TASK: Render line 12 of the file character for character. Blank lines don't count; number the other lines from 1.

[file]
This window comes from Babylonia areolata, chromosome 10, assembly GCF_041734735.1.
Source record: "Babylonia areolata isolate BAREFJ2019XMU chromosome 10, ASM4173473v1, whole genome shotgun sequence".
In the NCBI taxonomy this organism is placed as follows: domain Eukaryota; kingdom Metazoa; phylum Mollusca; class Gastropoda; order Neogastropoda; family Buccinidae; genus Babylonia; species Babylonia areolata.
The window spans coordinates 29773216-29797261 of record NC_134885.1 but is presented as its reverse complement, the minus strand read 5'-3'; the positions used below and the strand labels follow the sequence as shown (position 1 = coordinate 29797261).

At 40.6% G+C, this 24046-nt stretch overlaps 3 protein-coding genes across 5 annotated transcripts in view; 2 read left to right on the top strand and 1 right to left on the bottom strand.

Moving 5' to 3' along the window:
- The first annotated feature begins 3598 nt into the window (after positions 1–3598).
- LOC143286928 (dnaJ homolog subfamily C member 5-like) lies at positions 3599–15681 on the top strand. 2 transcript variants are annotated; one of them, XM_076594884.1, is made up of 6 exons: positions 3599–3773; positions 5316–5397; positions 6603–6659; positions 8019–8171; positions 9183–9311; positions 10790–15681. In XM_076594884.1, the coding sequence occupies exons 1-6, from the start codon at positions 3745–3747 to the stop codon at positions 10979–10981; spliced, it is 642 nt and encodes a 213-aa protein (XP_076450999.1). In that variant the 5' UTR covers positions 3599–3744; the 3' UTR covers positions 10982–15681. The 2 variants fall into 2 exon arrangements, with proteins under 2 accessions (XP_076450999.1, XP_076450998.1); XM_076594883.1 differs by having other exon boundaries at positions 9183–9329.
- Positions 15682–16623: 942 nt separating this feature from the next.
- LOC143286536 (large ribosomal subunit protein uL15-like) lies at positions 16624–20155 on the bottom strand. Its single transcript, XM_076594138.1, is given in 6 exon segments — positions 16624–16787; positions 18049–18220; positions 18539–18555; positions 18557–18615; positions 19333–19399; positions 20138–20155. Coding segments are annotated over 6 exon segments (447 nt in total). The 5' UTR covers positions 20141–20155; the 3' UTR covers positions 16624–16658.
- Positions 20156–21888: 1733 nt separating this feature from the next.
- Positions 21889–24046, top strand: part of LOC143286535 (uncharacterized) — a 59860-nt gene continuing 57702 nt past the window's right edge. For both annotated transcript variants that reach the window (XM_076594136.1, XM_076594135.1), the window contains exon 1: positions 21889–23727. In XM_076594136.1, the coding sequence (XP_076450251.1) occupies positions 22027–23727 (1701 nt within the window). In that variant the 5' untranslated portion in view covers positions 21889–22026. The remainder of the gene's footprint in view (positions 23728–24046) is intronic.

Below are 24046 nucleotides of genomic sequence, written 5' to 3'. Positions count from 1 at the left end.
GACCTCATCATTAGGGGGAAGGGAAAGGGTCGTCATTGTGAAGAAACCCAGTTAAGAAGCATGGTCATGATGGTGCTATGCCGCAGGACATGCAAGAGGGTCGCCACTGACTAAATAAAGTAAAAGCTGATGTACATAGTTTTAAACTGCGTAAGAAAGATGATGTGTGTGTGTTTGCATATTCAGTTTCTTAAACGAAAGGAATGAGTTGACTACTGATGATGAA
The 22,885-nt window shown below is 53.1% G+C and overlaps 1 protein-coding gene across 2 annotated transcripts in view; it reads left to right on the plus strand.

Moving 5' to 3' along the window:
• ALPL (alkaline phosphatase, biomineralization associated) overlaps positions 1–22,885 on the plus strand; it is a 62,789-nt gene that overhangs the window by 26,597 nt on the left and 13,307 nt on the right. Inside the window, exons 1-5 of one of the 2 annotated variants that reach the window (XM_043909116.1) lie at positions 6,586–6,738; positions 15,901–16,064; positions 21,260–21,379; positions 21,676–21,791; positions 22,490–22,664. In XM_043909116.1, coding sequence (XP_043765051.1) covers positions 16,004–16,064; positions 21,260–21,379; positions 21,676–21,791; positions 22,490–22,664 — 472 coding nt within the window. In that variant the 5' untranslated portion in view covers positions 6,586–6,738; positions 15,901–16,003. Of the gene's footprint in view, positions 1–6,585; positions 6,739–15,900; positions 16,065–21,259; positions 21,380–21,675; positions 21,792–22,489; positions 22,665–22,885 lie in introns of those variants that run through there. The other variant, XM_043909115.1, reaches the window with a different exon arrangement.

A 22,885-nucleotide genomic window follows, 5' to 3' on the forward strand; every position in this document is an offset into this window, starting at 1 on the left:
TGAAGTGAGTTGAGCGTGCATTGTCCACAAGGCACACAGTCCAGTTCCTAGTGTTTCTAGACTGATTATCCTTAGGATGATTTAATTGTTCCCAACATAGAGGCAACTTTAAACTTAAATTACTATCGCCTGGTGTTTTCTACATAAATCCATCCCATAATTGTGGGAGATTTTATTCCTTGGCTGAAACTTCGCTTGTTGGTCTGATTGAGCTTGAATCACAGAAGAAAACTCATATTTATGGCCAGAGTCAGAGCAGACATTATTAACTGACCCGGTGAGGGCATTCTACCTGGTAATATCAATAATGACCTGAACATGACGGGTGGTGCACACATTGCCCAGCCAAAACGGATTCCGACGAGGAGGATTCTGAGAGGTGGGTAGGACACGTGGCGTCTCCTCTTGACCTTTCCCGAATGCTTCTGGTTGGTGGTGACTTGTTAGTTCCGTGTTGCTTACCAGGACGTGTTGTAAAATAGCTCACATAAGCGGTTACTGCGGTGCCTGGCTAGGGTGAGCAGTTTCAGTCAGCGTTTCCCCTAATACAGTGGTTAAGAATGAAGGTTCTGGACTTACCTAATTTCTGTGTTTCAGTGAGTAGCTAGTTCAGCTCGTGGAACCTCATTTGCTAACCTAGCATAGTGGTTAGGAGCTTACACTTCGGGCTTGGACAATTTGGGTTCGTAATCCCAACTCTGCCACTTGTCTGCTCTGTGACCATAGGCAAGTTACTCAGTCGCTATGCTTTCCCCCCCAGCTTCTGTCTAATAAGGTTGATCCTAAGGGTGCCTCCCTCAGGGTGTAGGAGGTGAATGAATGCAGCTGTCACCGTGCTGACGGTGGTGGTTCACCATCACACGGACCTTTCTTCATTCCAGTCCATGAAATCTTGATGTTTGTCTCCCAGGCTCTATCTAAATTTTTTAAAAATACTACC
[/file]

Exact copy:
- Positions 21889–24046, top strand: part of LOC143286535 (uncharacterized) — a 59860-nt gene continuing 57702 nt past the window's right edge. For both annotated transcript variants that reach the window (XM_076594136.1, XM_076594135.1), the window contains exon 1: positions 21889–23727. In XM_076594136.1, the coding sequence (XP_076450251.1) occupies positions 22027–23727 (1701 nt within the window). In that variant the 5' untranslated portion in view covers positions 21889–22026. The remainder of the gene's footprint in view (positions 23728–24046) is intronic.